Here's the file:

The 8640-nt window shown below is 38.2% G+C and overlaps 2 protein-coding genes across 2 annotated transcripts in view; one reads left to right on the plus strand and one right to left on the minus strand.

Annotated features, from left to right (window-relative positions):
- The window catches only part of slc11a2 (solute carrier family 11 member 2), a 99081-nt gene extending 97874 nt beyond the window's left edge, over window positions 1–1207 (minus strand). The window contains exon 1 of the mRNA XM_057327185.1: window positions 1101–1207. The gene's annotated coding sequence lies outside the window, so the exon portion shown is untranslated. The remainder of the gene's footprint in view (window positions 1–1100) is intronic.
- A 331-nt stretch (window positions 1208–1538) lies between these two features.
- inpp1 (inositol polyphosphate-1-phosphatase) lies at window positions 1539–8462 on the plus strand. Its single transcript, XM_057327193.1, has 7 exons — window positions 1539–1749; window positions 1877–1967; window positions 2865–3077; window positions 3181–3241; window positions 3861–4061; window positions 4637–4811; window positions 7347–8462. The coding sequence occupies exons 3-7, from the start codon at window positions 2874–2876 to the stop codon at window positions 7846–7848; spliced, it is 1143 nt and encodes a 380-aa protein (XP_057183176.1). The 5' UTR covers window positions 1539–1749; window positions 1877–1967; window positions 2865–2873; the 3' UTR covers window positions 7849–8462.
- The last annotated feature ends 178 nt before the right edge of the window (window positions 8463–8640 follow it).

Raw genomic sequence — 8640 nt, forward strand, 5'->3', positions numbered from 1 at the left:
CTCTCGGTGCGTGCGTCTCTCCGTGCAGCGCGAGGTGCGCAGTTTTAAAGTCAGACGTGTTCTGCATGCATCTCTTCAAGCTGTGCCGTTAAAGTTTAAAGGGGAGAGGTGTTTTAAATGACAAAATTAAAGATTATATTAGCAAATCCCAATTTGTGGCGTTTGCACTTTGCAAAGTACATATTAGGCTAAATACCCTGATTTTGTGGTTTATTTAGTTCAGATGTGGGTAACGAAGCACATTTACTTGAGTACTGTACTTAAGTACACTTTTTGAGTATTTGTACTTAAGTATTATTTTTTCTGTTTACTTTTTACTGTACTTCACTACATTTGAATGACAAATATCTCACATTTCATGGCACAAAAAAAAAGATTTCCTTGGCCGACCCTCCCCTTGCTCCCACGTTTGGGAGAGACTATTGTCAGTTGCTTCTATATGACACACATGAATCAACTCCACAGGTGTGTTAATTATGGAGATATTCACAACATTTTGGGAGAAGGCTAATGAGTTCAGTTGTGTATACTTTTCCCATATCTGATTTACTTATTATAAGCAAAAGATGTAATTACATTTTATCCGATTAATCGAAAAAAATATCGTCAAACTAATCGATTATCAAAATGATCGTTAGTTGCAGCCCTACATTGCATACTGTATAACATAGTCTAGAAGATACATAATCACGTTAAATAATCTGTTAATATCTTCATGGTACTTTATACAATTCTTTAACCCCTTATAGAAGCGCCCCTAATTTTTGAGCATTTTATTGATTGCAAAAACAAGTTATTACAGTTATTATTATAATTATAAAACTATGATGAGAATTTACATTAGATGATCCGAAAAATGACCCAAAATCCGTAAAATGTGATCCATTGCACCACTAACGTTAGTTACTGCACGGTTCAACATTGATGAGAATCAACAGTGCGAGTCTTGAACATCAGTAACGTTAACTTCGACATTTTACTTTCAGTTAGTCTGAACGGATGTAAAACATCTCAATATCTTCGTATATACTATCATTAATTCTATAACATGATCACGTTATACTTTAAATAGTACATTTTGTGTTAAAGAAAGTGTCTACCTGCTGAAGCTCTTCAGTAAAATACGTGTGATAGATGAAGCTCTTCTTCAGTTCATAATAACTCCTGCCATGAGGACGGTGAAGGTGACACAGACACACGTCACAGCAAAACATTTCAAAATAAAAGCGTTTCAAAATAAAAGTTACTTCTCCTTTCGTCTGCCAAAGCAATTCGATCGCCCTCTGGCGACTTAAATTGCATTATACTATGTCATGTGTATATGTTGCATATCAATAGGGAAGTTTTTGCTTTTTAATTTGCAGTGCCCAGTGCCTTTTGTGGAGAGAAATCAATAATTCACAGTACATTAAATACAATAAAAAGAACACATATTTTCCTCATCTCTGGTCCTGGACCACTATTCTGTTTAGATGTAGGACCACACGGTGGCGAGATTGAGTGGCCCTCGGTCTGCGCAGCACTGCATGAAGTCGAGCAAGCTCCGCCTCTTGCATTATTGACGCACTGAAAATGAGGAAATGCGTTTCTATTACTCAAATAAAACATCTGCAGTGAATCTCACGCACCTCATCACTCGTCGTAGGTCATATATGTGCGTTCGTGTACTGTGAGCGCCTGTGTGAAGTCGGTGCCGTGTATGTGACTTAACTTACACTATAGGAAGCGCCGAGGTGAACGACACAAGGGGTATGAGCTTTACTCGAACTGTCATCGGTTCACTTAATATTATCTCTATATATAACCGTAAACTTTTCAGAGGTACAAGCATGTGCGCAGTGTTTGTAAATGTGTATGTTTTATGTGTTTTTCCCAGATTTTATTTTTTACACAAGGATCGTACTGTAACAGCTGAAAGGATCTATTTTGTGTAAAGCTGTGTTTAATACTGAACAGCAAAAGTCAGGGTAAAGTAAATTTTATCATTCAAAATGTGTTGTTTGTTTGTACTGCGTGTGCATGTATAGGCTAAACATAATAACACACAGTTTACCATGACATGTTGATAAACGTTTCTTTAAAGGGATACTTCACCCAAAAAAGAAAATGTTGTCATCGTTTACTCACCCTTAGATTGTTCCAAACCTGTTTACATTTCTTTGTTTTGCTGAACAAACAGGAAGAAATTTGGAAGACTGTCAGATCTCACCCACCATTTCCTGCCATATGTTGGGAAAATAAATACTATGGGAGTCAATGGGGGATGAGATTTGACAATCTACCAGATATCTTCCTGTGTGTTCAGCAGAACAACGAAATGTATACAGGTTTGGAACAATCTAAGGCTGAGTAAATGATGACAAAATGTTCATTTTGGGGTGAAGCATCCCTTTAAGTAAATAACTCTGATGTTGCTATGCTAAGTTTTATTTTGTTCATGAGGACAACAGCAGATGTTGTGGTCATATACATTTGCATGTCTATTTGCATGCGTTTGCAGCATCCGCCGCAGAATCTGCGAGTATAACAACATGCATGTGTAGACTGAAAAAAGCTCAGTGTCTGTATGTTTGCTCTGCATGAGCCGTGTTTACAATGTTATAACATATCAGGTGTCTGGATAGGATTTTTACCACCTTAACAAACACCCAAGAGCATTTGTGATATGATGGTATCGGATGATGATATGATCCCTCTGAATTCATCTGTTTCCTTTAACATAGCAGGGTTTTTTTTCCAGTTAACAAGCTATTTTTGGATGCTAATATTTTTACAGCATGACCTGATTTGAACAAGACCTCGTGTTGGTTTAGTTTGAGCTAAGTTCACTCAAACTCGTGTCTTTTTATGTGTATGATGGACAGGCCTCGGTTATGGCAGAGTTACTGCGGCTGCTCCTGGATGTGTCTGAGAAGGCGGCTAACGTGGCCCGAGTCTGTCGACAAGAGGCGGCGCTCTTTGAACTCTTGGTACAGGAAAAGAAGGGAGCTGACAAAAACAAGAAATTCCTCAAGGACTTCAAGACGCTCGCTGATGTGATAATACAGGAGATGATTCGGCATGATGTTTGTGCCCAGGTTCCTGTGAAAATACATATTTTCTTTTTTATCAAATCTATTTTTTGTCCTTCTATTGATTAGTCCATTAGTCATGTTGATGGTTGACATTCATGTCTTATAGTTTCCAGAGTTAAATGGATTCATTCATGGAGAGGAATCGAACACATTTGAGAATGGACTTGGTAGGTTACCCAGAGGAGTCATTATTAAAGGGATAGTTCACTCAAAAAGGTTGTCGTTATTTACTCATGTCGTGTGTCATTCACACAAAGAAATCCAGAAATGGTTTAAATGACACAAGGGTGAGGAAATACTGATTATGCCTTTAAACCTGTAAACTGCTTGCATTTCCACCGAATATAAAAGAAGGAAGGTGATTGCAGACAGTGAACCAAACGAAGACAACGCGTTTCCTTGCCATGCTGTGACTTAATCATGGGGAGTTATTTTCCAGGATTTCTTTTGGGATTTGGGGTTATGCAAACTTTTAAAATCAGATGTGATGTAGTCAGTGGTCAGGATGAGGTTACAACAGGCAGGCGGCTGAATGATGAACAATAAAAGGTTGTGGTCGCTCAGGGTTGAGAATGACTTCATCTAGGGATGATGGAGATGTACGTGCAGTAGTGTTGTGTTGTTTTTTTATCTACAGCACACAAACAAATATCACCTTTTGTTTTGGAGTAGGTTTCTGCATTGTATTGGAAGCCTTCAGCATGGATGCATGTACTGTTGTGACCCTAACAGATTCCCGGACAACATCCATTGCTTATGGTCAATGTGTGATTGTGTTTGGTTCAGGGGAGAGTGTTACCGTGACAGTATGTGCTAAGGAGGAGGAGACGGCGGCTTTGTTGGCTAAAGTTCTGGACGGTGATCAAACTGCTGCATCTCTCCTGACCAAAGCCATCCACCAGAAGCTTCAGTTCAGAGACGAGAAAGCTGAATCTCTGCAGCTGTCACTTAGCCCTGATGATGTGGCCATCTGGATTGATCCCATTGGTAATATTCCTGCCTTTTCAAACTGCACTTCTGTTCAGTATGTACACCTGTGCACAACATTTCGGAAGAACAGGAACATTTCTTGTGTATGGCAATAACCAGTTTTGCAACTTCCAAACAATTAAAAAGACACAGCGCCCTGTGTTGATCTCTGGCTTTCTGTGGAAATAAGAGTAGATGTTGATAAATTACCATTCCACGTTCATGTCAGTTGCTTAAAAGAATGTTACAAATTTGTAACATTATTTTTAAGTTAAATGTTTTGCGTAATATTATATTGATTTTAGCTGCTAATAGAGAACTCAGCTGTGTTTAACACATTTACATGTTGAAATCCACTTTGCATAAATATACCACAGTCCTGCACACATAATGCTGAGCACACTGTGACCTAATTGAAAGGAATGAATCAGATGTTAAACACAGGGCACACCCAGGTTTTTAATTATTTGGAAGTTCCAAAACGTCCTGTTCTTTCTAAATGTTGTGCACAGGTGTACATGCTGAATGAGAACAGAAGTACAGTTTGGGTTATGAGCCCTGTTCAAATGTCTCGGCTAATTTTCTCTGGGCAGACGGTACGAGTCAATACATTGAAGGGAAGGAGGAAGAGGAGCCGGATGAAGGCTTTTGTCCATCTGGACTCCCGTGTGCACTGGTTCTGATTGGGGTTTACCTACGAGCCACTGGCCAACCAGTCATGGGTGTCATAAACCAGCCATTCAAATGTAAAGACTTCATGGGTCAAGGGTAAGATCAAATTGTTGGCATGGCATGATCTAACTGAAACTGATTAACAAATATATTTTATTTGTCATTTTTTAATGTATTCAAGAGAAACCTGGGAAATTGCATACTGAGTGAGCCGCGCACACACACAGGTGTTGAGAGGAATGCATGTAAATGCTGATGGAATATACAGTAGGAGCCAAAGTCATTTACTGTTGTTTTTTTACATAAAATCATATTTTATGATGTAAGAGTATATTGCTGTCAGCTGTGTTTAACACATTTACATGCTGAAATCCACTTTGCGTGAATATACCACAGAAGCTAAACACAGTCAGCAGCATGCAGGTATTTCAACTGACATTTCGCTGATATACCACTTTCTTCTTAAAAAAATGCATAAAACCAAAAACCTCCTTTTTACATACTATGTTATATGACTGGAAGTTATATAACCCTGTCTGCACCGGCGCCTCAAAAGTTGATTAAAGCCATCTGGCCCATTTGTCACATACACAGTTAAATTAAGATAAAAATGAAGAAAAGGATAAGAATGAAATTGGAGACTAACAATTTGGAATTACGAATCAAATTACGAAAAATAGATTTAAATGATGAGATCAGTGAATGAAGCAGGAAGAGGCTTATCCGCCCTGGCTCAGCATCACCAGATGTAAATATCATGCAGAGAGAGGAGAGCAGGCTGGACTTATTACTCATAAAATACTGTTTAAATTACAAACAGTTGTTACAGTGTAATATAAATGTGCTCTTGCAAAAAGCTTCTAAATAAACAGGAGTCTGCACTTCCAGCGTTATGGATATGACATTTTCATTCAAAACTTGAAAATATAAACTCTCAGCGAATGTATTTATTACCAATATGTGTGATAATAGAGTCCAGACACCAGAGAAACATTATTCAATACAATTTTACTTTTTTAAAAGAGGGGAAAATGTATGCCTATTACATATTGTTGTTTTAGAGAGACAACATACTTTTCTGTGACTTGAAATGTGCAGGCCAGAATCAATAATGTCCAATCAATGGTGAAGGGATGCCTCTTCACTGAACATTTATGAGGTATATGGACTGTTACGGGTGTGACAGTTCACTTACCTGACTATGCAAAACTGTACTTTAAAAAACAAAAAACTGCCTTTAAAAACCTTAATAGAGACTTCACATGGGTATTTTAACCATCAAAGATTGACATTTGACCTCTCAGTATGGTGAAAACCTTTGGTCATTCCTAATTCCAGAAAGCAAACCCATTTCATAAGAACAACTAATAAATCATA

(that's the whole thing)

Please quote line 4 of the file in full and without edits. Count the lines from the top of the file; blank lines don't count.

- A 331-nt stretch (window positions 1208–1538) lies between these two features.